Click here for more info on League of Denial and for the link to watch it online


These are Pop Warner aged players. Watch the player in purples head snap back. More videos at the bottom.

pop-warnerAfter watching “League of Denial” last night and writing a piece on it this morning I couldn’t help but wonder what effect this new documentary was going to have on Pop Warner. If you’re not familiar with PW, it’s basically like the Little League of football. There are PW leagues for kids from ages 5 to 16.

[scroll to the bottom to take the poll]

I emailed Josh Pruce, the National Director of Scholastics and Media Relations, this morning asking for a comment on last night’s documentary. This is the statement he just sent me.

Statement from Jon Butler Executive Director of Pop Warner

We all know more today than we ever did and we have taken important steps over the last several years to protect our players. Whether to play a specific sport is a personal decision, but I’m “the lifelong lessons and health benefits of sports are immeasurable”confident of two things: first, the lifelong lessons and health benefits of sports are immeasurable and, two, at Pop Warner, we are taking the right steps to make this great game safer for kids than it ever has been. Restrictions on contact in practice, requiring medical clearance from independent concussion specialists before returning to play and adding to our coaching education have all been important steps. And we’ll continue to make improvements in order to provide the safest playing environment possible for our young athletes. Because this is not just a football issue, we are excited to join organizations across the sports and medical communities to form the National Sports Concussion Coalition, where we will work together to better understand ways to identify and manage concussion by leaning on evidence-based research.

Pretty much the response I expected. The part that jumped out at me though was the line, “the lifelong lessons and health benefits of sports are immeasurable.” I don’t think it was an accident that he used the word “sports” here instead of “football”.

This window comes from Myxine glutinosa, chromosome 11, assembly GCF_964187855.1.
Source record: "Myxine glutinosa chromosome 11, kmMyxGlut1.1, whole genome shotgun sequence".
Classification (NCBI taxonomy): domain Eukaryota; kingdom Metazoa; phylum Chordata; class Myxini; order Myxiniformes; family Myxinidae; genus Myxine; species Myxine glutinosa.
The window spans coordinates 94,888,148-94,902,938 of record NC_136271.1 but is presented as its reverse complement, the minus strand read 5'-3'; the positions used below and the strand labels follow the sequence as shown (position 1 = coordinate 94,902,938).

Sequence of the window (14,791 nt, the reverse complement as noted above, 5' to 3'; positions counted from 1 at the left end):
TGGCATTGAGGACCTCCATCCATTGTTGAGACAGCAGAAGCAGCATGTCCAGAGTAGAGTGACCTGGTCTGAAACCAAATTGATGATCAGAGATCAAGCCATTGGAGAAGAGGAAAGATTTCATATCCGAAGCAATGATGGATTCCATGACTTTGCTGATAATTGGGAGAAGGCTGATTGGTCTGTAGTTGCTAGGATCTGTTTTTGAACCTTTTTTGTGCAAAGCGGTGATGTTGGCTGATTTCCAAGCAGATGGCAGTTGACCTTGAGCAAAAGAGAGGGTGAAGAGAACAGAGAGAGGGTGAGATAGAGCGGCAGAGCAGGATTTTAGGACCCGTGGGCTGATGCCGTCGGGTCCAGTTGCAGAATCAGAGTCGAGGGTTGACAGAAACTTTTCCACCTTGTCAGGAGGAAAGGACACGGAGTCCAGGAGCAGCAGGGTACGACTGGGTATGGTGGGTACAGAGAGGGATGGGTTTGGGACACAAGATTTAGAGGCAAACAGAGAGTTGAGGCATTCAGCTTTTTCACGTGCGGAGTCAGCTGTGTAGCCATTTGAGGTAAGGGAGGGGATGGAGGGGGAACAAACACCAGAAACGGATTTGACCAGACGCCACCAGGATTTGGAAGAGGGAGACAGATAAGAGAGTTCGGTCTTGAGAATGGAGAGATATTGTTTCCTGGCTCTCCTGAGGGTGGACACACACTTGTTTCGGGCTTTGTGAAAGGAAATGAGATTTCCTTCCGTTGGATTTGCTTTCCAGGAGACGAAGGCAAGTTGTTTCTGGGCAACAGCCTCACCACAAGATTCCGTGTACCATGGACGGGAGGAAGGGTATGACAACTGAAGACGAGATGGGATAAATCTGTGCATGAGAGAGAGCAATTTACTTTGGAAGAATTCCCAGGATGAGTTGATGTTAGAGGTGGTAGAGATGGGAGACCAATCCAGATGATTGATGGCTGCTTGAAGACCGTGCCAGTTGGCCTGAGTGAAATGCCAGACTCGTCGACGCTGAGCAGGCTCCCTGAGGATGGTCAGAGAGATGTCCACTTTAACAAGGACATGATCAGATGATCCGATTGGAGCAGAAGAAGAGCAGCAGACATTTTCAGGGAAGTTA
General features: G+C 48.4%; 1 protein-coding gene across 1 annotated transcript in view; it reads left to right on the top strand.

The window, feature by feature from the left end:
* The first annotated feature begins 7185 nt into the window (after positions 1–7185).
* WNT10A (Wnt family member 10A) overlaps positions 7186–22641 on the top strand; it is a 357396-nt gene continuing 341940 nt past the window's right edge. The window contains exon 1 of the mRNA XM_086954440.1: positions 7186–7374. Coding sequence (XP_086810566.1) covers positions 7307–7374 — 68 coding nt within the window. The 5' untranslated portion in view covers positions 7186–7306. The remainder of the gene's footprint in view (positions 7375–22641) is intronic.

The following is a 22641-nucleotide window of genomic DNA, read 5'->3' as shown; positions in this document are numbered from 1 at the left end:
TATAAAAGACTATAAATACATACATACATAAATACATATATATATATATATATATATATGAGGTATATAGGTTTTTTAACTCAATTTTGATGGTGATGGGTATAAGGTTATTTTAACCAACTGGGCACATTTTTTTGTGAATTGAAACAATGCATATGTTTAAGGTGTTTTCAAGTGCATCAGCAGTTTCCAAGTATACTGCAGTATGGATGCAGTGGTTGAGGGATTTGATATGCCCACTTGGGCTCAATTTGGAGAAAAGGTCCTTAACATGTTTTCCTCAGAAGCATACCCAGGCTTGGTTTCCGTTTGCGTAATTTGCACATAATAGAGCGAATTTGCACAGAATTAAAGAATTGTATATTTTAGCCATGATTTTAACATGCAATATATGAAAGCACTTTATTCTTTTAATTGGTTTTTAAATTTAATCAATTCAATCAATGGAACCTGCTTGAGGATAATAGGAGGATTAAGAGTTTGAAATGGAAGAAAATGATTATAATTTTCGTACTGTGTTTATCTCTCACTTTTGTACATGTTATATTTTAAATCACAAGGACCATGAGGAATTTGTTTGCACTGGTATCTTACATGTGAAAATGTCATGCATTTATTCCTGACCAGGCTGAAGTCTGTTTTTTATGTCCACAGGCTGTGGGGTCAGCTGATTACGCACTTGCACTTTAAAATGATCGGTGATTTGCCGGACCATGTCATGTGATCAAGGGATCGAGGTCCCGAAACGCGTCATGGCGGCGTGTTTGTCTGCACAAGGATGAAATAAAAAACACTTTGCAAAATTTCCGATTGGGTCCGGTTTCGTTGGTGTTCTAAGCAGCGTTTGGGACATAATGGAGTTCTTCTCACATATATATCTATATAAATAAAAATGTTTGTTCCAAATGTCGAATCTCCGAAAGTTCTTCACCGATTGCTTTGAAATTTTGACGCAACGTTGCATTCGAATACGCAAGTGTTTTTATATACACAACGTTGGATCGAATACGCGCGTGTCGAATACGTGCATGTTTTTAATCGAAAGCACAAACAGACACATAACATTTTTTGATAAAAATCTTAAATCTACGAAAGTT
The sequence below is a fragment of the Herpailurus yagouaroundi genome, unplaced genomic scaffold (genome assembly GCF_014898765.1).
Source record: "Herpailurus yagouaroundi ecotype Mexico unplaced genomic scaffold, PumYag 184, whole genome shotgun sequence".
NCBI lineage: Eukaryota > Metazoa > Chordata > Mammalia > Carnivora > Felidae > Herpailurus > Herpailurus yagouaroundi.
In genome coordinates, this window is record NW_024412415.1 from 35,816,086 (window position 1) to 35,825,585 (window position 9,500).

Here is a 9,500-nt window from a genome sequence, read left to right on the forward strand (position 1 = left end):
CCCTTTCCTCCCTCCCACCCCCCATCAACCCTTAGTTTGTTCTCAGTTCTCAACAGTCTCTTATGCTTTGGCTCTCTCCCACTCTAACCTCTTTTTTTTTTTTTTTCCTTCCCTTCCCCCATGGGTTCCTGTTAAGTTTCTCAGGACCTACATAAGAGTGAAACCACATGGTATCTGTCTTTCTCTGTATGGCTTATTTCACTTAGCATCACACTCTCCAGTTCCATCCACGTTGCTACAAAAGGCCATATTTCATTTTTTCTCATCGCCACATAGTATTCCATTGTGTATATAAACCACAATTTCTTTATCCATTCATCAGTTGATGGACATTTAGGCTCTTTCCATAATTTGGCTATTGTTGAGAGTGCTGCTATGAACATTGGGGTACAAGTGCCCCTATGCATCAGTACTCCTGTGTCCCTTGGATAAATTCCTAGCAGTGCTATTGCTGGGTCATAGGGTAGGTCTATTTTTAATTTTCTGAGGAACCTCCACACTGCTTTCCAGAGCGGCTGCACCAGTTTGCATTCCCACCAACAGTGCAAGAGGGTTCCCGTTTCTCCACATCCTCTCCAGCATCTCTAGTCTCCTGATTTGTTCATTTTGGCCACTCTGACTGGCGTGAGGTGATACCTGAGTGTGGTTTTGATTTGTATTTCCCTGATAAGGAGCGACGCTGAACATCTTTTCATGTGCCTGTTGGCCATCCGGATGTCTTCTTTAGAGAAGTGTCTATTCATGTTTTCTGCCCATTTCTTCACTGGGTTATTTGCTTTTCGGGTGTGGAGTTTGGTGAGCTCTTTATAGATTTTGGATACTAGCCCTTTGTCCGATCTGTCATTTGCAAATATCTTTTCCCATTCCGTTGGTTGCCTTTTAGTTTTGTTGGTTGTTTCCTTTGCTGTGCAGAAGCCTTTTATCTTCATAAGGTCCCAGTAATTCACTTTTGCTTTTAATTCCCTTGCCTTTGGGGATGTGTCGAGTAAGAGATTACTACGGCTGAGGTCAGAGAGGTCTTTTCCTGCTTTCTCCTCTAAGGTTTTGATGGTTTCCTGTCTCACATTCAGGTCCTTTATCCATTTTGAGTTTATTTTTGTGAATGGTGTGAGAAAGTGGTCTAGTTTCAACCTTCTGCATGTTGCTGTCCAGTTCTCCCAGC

I have a daughter so this is sort of a moot point for me, but, I have to say that after watching that documentary last night and hearing the things that some of the top neurologists in the country had to say about tackle football I can’t imagine letting a child of mine participate in that sport. I honestly can’t imagine any parent seeing that and thinking, “hmm well it’s worth the risk.” As Dr. McKee says, “you only get one brain.” Why would you even take the chance of risking permanent injury like that?

Yes, I know that the risk of injury is inherent in virtually any sport you decide to play or that you allow your children to play. But having it clearly detailed how, even minor impacts, can cause a child’s brain to slam against the skull thus dramatically increasing the risk of permanent brain injury was enough for me to be convinced that Pop Warner football may be on its way out sooner rather than later.

For those of you that think, “Oh it’s just Pop Warner, it’s just PeeWee football, how hard can they hit?” Check out these videos.

Hard hits in Pop Warner and PeeWee football

What do you think? Do you have/plan on having children? Do you/will you allow your kids to play Pop Warner football?

Posted by James Poling

A socialist, tinkerer, thinker, question asker and all around curiosity seeker. If you'd like to reach me you can use the contact link above or email me at jamespoling [at] gmail [dot] com.

One Comment

  1. […] Click here to see Pop Warner's official comment to slothed regarding "League of […]



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